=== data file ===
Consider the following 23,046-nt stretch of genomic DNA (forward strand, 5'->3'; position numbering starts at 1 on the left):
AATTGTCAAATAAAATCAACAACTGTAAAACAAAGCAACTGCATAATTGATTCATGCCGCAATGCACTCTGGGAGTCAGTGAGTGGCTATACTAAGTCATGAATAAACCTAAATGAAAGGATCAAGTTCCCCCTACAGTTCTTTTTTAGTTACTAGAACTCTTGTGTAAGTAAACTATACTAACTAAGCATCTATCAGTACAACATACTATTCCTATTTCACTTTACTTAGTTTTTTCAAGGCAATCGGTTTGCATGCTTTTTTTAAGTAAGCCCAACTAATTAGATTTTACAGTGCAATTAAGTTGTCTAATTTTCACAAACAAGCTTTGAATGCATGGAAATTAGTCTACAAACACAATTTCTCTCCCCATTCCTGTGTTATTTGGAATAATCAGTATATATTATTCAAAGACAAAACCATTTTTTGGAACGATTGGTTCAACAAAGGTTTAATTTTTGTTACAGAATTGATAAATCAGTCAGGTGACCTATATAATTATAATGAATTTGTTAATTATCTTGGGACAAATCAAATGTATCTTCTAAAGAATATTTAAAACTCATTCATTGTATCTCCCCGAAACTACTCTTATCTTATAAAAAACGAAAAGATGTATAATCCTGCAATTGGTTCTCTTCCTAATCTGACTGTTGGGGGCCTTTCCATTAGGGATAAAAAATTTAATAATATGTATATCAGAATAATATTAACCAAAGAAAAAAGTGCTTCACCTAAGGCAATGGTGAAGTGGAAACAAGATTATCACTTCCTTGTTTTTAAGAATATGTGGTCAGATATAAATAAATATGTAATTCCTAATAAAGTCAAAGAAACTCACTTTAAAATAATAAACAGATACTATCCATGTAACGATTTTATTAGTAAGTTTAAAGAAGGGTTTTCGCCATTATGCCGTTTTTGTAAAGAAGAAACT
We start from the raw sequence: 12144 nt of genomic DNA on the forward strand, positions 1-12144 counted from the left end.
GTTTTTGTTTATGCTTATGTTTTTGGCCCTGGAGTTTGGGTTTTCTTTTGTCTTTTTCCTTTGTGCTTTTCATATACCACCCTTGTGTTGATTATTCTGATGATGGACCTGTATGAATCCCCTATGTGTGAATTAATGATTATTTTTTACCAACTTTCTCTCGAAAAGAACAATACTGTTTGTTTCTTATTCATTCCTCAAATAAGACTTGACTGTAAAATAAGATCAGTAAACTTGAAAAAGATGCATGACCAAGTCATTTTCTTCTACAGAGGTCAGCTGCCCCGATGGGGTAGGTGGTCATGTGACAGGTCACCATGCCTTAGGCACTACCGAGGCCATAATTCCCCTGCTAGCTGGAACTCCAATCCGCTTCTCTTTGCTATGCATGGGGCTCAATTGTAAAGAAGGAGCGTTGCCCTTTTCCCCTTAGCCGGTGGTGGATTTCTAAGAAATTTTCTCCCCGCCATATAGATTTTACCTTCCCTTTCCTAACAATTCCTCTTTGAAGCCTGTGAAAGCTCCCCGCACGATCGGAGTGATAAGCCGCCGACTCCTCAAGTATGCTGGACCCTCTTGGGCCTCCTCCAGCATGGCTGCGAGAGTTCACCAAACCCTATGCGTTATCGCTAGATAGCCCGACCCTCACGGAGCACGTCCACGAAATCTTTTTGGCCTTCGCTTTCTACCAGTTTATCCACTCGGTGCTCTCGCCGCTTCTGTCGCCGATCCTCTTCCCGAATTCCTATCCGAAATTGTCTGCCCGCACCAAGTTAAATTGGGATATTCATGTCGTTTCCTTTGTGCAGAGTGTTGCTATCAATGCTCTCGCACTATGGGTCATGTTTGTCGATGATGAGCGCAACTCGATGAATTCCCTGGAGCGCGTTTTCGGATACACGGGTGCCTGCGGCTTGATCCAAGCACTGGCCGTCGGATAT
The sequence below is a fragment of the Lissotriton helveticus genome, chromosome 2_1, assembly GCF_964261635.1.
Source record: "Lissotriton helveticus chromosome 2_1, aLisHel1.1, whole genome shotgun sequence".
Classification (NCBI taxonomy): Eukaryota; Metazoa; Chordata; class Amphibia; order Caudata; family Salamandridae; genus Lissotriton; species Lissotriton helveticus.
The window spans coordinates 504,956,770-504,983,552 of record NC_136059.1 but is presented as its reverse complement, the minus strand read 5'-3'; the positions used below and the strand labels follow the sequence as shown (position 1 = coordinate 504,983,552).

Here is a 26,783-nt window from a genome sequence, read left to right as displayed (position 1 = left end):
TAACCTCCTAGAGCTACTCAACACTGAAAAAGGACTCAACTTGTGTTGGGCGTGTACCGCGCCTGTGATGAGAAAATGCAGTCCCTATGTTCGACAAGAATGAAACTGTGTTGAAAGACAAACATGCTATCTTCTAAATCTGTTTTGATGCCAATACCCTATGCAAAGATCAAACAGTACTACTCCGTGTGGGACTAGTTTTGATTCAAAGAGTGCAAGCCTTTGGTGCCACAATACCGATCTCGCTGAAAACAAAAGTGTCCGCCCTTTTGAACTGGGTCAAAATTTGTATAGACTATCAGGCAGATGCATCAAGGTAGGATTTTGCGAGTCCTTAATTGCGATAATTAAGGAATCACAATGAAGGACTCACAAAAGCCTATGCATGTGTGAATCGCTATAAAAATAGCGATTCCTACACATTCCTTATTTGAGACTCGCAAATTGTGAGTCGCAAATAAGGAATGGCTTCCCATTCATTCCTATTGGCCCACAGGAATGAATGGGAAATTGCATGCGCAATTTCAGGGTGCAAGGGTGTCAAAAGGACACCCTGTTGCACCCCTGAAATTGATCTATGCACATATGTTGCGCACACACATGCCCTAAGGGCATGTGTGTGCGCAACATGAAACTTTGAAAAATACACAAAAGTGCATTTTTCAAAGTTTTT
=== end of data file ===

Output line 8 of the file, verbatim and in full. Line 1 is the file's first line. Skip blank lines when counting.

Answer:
The window spans coordinates 504,956,770-504,983,552 of record NC_136059.1 but is presented as its reverse complement, the minus strand read 5'-3'; the positions used below and the strand labels follow the sequence as shown (position 1 = coordinate 504,983,552).